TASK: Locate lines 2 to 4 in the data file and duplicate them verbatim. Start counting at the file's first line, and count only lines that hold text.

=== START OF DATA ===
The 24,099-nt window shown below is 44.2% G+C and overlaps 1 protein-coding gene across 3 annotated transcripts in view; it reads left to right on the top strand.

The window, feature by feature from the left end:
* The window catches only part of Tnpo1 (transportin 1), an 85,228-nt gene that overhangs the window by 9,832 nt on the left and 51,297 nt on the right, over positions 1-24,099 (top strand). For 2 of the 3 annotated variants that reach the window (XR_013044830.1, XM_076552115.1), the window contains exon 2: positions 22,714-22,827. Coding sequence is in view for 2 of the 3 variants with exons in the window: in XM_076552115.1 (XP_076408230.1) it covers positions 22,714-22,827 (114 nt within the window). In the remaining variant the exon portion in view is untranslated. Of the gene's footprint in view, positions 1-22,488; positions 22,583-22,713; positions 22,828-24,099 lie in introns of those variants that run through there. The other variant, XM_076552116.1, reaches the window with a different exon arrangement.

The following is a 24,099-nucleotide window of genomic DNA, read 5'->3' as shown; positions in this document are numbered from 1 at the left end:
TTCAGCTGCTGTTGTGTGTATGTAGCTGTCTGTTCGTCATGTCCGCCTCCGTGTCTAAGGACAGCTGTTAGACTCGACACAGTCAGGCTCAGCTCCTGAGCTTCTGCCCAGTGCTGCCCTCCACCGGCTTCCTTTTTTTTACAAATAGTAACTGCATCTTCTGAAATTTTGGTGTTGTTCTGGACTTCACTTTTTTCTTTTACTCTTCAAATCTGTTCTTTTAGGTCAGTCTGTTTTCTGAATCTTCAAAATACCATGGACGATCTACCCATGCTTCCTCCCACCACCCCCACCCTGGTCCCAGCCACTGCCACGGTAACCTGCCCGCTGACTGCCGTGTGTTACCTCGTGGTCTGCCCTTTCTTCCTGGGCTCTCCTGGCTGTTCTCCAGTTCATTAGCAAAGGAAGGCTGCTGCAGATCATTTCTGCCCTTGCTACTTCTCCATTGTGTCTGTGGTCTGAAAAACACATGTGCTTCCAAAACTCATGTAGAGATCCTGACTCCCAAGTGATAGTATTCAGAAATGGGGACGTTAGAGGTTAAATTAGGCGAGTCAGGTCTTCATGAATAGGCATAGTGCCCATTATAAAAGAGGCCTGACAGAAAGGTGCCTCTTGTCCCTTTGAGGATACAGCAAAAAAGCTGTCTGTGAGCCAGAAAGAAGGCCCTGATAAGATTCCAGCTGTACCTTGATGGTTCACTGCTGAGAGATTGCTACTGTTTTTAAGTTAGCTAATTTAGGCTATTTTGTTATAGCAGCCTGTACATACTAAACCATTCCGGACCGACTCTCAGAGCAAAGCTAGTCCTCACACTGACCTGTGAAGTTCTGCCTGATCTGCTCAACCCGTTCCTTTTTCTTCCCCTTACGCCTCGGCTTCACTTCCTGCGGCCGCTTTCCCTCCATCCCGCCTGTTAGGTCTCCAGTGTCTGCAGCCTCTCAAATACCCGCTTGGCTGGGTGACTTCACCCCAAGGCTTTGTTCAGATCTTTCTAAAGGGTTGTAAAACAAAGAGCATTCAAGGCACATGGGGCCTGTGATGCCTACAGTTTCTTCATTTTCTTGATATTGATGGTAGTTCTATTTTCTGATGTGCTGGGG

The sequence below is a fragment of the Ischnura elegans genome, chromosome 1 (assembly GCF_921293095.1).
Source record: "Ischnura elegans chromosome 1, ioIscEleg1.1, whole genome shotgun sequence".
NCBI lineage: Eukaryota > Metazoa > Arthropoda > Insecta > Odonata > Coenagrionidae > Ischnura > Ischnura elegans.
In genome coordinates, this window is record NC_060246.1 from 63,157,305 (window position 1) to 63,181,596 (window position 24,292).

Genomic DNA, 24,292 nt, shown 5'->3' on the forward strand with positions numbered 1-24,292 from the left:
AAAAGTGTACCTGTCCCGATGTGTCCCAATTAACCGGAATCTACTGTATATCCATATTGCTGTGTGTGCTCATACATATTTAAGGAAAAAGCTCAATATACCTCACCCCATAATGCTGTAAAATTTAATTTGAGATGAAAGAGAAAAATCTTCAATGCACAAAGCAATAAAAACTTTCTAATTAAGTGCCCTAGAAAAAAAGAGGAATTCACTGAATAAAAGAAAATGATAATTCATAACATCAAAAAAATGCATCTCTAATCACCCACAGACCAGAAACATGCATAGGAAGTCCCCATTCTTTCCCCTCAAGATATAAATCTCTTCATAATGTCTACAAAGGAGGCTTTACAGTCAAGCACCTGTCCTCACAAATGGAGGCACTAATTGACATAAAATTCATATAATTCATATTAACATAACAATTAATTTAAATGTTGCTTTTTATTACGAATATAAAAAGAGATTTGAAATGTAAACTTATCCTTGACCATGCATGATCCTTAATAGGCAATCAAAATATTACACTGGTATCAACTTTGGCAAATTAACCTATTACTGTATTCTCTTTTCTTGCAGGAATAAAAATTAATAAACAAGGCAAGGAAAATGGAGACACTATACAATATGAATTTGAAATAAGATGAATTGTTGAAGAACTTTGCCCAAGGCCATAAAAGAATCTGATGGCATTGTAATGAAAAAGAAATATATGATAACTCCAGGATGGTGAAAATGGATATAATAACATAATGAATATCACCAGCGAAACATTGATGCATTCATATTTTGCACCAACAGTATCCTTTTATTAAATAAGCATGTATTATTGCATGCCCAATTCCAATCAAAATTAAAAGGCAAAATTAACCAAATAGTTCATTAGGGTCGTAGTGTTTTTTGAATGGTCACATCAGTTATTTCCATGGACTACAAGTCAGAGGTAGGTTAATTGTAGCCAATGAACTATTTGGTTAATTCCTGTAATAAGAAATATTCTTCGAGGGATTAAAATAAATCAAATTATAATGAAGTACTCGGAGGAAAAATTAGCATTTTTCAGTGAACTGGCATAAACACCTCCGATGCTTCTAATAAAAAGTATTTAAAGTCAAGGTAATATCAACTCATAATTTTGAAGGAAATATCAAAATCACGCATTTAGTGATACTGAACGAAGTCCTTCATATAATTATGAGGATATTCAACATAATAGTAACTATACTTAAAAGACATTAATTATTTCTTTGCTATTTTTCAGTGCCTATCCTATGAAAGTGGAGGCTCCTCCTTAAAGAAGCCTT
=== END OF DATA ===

The window, feature by feature from the left end:
* The window catches only part of Tnpo1 (transportin 1), an 85,228-nt gene that overhangs the window by 9,832 nt on the left and 51,297 nt on the right, over positions 1-24,099 (top strand). For 2 of the 3 annotated variants that reach the window (XR_013044830.1, XM_076552115.1), the window contains exon 2: positions 22,714-22,827. Coding sequence is in view for 2 of the 3 variants with exons in the window: in XM_076552115.1 (XP_076408230.1) it covers positions 22,714-22,827 (114 nt within the window). In the remaining variant the exon portion in view is untranslated. Of the gene's footprint in view, positions 1-22,488; positions 22,583-22,713; positions 22,828-24,099 lie in introns of those variants that run through there. The other variant, XM_076552116.1, reaches the window with a different exon arrangement.

The following is a 24,099-nucleotide window of genomic DNA, read 5'->3' as shown; positions in this document are numbered from 1 at the left end: